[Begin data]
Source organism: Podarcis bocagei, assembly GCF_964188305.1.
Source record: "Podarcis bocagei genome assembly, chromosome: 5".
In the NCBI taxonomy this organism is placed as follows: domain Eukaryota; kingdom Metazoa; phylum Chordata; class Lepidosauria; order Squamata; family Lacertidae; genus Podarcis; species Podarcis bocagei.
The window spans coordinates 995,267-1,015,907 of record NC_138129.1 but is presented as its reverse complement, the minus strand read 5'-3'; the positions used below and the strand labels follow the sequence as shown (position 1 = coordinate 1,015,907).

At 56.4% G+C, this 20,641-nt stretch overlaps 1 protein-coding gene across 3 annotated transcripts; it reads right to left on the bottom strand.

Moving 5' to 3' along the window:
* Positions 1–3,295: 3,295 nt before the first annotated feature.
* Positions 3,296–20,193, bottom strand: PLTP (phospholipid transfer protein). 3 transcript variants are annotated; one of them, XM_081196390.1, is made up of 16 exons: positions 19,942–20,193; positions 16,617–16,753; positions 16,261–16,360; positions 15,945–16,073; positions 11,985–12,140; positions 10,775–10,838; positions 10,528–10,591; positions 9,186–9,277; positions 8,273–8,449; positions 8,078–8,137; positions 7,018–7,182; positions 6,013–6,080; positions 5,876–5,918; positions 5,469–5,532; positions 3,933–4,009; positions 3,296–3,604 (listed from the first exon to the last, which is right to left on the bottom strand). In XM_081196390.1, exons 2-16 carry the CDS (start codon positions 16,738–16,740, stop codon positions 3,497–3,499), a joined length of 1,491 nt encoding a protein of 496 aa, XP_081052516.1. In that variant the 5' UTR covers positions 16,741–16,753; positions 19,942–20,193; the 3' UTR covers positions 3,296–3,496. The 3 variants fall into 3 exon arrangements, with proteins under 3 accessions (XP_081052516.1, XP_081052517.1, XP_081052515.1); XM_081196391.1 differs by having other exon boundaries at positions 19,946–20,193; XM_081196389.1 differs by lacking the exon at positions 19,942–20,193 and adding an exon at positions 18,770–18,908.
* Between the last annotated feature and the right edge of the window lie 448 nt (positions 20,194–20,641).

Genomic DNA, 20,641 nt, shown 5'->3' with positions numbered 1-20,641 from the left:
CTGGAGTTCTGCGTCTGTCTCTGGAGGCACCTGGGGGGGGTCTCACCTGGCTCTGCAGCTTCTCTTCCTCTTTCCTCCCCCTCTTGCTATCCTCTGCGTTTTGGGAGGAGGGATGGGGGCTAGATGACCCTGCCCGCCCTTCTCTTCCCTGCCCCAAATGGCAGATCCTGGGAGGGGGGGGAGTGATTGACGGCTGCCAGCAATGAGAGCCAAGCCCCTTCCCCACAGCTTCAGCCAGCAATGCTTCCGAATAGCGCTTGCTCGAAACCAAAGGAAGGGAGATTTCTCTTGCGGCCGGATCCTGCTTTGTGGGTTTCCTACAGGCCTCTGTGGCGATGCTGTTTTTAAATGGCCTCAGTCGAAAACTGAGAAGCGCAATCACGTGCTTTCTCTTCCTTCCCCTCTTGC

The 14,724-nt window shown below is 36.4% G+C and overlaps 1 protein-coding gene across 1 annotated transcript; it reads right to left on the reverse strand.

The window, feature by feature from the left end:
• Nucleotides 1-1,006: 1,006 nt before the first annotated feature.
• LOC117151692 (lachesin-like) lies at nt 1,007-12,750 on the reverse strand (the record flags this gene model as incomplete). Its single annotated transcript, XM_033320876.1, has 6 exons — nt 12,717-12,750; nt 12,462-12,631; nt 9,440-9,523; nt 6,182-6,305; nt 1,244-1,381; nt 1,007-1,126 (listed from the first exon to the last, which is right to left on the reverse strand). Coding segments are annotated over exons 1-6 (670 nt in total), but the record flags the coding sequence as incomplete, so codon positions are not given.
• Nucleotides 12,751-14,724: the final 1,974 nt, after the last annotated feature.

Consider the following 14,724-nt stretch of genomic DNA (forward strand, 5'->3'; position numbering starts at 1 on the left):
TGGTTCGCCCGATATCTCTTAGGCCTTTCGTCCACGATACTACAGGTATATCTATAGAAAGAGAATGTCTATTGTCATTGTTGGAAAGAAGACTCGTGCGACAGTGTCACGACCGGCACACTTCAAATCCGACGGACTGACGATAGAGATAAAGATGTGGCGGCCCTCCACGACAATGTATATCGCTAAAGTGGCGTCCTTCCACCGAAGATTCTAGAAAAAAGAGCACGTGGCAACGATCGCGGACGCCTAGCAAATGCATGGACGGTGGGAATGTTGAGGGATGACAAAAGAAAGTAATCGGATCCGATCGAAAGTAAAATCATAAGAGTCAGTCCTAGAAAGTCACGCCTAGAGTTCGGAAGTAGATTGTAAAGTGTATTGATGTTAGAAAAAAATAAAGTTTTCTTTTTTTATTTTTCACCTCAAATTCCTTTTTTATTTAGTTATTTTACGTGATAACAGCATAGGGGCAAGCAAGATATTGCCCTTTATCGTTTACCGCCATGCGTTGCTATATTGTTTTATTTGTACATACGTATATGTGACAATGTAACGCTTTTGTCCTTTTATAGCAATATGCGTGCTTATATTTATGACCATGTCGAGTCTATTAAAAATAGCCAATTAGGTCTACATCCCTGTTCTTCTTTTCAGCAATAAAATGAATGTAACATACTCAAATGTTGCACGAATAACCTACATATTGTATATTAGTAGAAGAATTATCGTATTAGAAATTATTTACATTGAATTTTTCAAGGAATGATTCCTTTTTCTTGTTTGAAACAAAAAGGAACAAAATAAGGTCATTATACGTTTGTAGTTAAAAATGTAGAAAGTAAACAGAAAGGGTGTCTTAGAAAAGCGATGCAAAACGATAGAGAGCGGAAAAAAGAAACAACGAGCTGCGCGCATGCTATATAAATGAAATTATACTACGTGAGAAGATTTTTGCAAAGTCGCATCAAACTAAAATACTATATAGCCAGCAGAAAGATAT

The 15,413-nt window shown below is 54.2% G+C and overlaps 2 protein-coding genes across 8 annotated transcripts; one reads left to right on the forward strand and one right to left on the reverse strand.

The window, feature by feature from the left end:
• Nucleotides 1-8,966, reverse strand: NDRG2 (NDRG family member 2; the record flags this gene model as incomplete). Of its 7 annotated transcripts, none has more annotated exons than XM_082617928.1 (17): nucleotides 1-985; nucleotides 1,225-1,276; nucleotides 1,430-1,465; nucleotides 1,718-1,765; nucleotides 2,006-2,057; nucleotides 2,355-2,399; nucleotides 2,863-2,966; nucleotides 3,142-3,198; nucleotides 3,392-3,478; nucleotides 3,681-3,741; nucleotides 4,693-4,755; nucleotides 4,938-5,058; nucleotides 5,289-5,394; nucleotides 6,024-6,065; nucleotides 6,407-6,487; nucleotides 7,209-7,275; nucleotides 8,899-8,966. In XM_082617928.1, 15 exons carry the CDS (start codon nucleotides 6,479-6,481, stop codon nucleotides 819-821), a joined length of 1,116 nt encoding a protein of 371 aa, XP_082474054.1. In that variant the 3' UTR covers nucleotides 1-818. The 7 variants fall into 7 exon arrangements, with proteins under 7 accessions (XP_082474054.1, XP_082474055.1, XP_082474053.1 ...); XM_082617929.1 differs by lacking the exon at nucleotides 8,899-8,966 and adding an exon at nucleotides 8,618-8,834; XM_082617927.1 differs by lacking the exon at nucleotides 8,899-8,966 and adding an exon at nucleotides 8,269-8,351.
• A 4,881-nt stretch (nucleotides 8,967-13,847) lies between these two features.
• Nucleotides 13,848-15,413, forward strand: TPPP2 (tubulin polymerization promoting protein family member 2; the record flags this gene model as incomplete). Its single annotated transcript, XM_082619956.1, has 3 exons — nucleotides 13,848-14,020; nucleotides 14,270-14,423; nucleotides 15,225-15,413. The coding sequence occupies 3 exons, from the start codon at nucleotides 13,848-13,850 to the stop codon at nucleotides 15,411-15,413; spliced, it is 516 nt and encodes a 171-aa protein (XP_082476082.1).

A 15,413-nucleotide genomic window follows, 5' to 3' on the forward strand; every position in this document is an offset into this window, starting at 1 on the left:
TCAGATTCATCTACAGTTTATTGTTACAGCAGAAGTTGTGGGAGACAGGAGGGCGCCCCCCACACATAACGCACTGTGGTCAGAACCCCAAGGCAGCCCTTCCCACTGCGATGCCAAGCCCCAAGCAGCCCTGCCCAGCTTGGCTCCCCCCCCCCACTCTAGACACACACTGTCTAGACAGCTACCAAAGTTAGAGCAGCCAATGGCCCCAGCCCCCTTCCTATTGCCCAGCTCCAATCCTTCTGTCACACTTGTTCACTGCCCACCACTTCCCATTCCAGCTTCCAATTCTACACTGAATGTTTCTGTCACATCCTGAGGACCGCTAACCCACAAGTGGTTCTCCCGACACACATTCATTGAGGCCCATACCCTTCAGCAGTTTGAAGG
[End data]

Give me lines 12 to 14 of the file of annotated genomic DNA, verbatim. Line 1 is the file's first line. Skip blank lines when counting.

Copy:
The 14,724-nt window shown below is 36.4% G+C and overlaps 1 protein-coding gene across 1 annotated transcript; it reads right to left on the reverse strand.

The window, feature by feature from the left end:
• Nucleotides 1-1,006: 1,006 nt before the first annotated feature.